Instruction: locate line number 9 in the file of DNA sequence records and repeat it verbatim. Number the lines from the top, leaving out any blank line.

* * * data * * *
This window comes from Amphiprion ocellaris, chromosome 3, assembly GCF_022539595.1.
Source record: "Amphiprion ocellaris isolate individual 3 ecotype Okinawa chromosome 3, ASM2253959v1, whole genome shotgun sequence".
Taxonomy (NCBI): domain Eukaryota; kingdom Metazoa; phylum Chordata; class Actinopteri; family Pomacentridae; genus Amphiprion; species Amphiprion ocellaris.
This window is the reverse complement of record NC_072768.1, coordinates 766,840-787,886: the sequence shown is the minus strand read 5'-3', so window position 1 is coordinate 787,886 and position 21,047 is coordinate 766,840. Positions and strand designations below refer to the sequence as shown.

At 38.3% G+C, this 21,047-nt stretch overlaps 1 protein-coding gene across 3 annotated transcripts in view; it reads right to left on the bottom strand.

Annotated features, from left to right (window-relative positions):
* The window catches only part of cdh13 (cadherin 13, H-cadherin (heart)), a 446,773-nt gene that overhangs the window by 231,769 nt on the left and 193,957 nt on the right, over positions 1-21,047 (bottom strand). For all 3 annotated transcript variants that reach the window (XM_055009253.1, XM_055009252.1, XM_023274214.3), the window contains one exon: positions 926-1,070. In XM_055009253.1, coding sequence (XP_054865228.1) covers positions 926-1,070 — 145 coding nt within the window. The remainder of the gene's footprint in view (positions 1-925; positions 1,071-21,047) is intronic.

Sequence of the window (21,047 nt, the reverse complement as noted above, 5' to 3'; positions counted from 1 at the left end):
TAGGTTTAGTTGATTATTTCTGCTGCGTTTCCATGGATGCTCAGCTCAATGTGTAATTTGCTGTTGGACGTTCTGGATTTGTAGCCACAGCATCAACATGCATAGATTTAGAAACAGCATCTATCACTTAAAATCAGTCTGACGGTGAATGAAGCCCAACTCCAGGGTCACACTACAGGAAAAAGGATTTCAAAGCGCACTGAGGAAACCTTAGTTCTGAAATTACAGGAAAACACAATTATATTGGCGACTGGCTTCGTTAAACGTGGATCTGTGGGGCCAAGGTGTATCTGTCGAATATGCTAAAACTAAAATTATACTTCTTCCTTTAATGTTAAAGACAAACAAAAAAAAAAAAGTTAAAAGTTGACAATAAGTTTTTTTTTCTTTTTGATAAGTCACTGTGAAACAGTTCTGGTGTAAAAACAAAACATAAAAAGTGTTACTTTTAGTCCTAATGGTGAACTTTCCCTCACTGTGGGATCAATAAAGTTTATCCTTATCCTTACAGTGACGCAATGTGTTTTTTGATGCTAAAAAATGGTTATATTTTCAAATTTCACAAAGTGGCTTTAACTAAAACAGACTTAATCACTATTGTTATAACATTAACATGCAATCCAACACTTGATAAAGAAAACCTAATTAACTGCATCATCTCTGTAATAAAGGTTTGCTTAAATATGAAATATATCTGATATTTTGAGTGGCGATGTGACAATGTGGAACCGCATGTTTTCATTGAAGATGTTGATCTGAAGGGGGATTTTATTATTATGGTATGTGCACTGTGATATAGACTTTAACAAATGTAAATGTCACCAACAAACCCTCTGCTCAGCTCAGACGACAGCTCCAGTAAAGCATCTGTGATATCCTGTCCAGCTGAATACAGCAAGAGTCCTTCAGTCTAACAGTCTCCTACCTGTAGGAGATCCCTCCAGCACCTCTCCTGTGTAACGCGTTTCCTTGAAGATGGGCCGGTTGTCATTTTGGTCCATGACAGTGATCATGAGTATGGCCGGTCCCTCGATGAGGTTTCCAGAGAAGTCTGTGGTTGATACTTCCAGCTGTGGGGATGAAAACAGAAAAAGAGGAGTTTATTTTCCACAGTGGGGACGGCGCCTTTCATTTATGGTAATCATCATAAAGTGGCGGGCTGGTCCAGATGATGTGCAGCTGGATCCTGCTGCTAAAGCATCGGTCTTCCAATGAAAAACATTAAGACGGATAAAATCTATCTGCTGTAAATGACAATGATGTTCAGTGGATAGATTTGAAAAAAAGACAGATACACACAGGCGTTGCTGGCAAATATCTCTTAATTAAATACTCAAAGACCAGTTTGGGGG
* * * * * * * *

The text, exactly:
TAGGTTTAGTTGATTATTTCTGCTGCGTTTCCATGGATGCTCAGCTCAATGTGTAATTTGCTGTTGGACGTTCTGGATTTGTAGCCACAGCATCAACATGCATAGATTTAGAAACAGCATCTATCACTTAAAATCAGTCTGACGGTGAATGAAGCCCAACTCCAGGGTCACACTACAGGAAAAAGGATTTCAAAGCGCACTGAGGAAACCTTAGTTCTGAAATTACAGGAAAACACAATTATATTGGCGACTGGCTTCGTTAAACGTGGATCTGTGGGGCCAAGGTGTATCTGTCGAATATGCTAAAACTAAAATTATACTTCTTCCTTTAATGTTAAAGACAAACAAAAAAAAAAAAGTTAAAAGTTGACAATAAGTTTTTTTTTCTTTTTGATAAGTCACTGTGAAACAGTTCTGGTGTAAAAACAAAACATAAAAAGTGTTACTTTTAGTCCTAATGGTGAACTTTCCCTCACTGTGGGATCAATAAAGTTTATCCTTATCCTTACAGTGACGCAATGTGTTTTTTGATGCTAAAAAATGGTTATATTTTCAAATTTCACAAAGTGGCTTTAACTAAAACAGACTTAATCACTATTGTTATAACATTAACATGCAATCCAACACTTGATAAAGAAAACCTAATTAACTGCATCATCTCTGTAATAAAGGTTTGCTTAAATATGAAATATATCTGATATTTTGAGTGGCGATGTGACAATGTGGAACCGCATGTTTTCATTGAAGATGTTGATCTGAAGGGGGATTTTATTATTATGGTATGTGCACTGTGATATAGACTTTAACAAATGTAAATGTCACCAACAAACCCTCTGCTCAGCTCAGACGACAGCTCCAGTAAAGCATCTGTGATATCCTGTCCAGCTGAATACAGCAAGAGTCCTTCAGTCTAACAGTCTCCTACCTGTAGGAGATCCCTCCAGCACCTCTCCTGTGTAACGCGTTTCCTTGAAGATGGGCCGGTTGTCATTTTGGTCCATGACAGTGATCATGAGTATGGCCGGTCCCTCGATGAGGTTTCCAGAGAAGTCTGTGGTTGATACTTCCAGCTGTGGGGATGAAAACAGAAAAAGAGGAGTTTATTTTCCACAGTGGGGACGGCGCCTTTCATTTATGGTAATCATCATAAAGTGGCGGGCTGGTCCAGATGATGTGCAGCTGGATCCTGCTGCTAAAGCATCGGTCTTCCAATGAAAAACATTAAGACGGATAAAATCTATCTGCTGTAAATGACAATGATGTTCAGTGGATAGATTTGAAAAAAAGACAGATACACACAGGCGTTGCTGGCAAATATCTCTTAATTAAATACTCAAAGACCAGTTTGGGGG